Wyoming Legislator Slams Accreditation

Discussion in 'Accreditation Discussions (RA, DETC, state approva' started by russ, Feb 10, 2005.

  1. russ

    russ New Member

    One of the lawmakers, Democrat Kathryn Sessions, said she supports tougher rules for distance learning but does not think accreditation is necessarily the answer.

    “I just don’t believe that the good should be thrown out with the bad,” she said. “I know how much money accrediting institutions charge universities and colleges — and I’m a little bit tired that they think they’re the end-all.”

    This is a comment on February 5th of 2005 about accreditation of post-secondary schools in the state of Wyoming. The legislator is obviously someone who believes that accreditation does not necessarily equate to quality of education.

    This is not about diploma mills. We all agree that no one should get a college degree without working for it. My point is that you have a bureaucratic system that is perpetuating itself by demanding that no one recognize any degrees that are not approved by it. Have we forgotten that accreditation is voluntary, not required?

    As most of us know, competition is vital to promoting excellence of any product or service. From personal experience at a regionally accredited university, I know that some of their professors and courses were as much of a joke as any unaccredited college could be. After all, look at the recent case of professor Ward Churchill at the regionally accredited University of Colorado who was head of his department in Ethnic Studies posing as a Native American when he was not one at all.

    Should RAs be the only acceptable accrediting agency as many of you say?
  2. galanga

    galanga New Member


    Also in that story:
  3. Khan

    Khan New Member

    Where did you hear that?
  4. Lerner

    Lerner Well-Known Member

    Have we forgotten that accreditation is voluntary, not required?

    Well it's not exactly the case isnt it?

    The United States has no Federal Ministry of Education or other centralized authority exercising single national control over postsecondary educational institutions in this country. The States assume varying degrees of control over education, but, in general, institutions of higher education are permitted to operate with considerable independence and autonomy. As a consequence, American educational institutions can vary widely in the character and quality of their programs.


    The USDE process is governed by federal law and regulations.
    The Secretary of Education is required by law to publish a list of nationally recognized accrediting agencies that the Secretary determines to be reliable authorities as to the quality of education or training provided by the institutions of higher education and the higher education programs they accredit.

    Although accreditation is a nongovernmental activity, it is used by the
    government as one of the tools to help protect the federal investment in institutions and ensures students and parents that basic standards of quality
    are being met.
    • The federal government has relied on accreditation since 1952

    Key to meeting accountability expectations of the public and government
    is accreditation’s capacity to provide reliable information about institution
    and program performance and student learning outcomes. Many of the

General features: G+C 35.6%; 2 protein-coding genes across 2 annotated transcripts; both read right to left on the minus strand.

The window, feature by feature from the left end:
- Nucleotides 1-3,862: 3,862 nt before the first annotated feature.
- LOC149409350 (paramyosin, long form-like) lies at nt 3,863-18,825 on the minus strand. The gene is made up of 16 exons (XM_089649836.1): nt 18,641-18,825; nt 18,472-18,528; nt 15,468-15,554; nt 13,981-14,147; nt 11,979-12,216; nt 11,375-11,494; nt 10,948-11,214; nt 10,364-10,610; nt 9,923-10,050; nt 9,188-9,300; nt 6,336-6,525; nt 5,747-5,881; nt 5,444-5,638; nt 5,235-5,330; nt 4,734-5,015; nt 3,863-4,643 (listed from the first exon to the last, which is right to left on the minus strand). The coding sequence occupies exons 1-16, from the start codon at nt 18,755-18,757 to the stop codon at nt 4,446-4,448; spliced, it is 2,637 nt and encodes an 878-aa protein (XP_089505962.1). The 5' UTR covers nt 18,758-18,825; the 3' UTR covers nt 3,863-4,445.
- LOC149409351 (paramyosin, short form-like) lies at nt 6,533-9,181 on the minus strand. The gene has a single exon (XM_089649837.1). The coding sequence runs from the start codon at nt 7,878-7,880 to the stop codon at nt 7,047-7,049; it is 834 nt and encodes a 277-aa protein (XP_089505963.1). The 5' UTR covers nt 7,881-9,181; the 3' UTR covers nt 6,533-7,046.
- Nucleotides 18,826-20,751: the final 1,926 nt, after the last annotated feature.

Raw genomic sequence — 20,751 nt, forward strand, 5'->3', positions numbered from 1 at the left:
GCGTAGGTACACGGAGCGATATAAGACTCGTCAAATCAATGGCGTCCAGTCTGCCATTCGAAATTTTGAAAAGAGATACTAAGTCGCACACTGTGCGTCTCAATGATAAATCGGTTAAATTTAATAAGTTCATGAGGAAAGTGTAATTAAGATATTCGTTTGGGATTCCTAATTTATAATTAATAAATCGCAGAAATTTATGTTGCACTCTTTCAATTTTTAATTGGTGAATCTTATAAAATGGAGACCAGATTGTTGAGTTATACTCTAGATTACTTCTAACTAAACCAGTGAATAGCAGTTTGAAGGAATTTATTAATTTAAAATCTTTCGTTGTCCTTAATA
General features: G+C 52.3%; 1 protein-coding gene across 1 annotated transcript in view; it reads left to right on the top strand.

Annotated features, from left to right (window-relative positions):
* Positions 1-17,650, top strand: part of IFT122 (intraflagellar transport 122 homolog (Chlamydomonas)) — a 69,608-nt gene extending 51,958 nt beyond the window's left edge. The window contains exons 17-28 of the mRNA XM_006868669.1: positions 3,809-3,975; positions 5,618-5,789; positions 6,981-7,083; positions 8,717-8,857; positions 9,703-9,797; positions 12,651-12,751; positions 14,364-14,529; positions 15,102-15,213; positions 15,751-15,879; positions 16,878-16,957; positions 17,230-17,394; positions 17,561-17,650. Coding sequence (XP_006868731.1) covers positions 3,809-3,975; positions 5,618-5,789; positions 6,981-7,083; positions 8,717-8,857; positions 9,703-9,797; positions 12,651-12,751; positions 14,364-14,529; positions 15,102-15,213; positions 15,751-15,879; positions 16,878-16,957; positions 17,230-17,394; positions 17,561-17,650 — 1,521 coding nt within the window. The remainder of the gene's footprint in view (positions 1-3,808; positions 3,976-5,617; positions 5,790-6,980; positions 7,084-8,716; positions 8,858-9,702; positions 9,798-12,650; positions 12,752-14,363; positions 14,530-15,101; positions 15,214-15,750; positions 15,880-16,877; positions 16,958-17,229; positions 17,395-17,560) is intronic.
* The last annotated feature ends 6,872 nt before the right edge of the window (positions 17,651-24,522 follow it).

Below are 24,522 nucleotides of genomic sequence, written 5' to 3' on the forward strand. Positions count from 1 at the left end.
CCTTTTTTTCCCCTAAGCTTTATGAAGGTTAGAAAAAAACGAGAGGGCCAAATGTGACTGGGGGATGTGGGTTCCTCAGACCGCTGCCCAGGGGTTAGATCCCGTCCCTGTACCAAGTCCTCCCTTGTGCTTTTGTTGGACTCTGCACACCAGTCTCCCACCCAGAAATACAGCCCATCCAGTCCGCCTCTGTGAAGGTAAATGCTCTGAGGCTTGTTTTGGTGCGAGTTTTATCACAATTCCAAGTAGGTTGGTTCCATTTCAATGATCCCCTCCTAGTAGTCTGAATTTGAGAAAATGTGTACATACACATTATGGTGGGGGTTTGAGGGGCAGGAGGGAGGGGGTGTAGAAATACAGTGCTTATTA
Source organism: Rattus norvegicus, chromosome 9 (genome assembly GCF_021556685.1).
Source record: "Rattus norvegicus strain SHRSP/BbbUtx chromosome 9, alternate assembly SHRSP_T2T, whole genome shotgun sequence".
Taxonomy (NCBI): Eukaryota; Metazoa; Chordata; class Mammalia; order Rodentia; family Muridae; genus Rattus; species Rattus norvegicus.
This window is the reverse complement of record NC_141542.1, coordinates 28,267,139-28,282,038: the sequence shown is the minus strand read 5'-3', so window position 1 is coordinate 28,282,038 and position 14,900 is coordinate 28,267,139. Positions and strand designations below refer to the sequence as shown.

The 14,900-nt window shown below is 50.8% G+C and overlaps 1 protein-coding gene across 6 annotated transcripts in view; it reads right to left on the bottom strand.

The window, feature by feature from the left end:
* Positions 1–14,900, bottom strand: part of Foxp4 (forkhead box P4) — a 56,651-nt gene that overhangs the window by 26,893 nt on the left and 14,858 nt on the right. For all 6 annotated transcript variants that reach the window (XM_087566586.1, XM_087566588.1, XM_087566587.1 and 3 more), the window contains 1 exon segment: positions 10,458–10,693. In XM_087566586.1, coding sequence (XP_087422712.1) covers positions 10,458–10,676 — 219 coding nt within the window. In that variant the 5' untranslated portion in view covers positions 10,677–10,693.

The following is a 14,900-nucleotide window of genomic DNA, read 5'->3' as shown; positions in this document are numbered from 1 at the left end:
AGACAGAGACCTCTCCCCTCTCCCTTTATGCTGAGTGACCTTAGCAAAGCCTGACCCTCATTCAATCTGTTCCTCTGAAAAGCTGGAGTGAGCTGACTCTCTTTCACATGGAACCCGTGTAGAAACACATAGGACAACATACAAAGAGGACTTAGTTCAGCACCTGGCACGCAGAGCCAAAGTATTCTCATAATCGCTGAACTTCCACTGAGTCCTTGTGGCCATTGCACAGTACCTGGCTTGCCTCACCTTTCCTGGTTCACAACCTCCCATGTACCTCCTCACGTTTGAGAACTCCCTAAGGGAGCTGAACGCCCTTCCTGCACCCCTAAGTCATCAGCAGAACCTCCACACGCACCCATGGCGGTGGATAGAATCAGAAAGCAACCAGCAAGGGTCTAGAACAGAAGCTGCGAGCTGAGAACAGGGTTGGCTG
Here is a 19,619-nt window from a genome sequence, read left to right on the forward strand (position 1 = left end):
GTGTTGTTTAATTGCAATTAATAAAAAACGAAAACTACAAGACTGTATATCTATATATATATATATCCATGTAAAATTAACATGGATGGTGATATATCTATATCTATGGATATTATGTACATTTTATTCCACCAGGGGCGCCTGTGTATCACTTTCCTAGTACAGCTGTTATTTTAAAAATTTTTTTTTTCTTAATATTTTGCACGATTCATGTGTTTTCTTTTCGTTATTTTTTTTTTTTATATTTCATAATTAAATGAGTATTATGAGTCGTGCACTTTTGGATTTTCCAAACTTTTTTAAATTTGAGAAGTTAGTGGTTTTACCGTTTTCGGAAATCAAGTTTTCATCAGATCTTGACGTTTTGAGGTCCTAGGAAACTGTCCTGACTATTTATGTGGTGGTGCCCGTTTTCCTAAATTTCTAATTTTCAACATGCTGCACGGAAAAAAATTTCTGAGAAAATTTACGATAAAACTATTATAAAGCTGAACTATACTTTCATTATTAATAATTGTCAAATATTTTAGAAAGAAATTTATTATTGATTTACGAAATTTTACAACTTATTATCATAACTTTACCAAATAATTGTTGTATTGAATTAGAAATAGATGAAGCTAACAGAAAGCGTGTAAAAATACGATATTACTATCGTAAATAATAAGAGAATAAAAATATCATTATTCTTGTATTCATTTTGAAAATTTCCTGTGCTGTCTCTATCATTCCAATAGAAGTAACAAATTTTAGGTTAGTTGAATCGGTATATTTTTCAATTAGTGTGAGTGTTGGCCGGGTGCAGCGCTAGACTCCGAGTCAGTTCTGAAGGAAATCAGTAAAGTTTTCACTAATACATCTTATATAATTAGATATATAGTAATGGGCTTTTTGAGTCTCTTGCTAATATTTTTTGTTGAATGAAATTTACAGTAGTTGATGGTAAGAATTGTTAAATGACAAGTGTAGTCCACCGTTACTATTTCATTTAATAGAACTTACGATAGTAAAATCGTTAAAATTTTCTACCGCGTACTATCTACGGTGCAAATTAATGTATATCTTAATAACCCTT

recent reforms undertaken by accrediting organizations have led to standards
    and policies calling for developing and using evidence of how well
    institutions and programs perform and students learn when making judgments
    about accredited status.
  5. jugador

    jugador New Member

    I the late 1800's, the United States was awash with oil. John Rockefeller, owner of Standard Oil, gave an ultimatum to his competitors: "I will buy you out with Standard Oil stock or I will put you out of business. The choice is yours." Those who took his offer prospered and many became fabulously wealthy stockholders in his company. Those who fought him were destroyed. I hope the analogy is obvious. Like it or not, the RA people are making the rules and I can't see anybody else changing those rules. The regional accrediting agencies have set high standards, and I see no evidence that they discourage any educational institution from working/applying for RA accreditation. The vast majority of legislators (including Ms. Sessions, a graduate of the University of Utah) are from RA colleges/universities. Be assured she is in the minority when implying that multiple accrediting agencies might be appropriate. As I see it, the deck is politically stacked heavily in favor or RA accreditation. RA agencies do not hesitate to revoke accreditation when warranted. Just check the SACS web site and see the number of colleges on probation or recently having their accreditation revoked. Conversely, when a college applies and has demonstrated that it meets RA standards, they are promptly accredited. I see no evidence of any political effort to limit the number of RA colleges in the country or any region. Legislators know this and they respect the objectivity and honesty of the RA process. Why introduce another variable which complicates matters? The reader only needs to Google "Accrediting Commission International" to see what CAN take place when alternative accrediting agencies surface. The regional accrediting agencies are doing a fine job and all colleges not already having RA accreditation would be well advised to seek same. Why on earth would any US citizen in his right mind want a degree from a college that is not recognized by the majority of his fellow citizens? Only in cases where RA accreditation seems imminent would I even dream of such a thing. In particular, I am absolutely confounded by the people (not you) who find fault with regional accreditation. I can only assume they know in their hearts they have screwed up, and rather than admit their blunder, they incessently argue that they have not.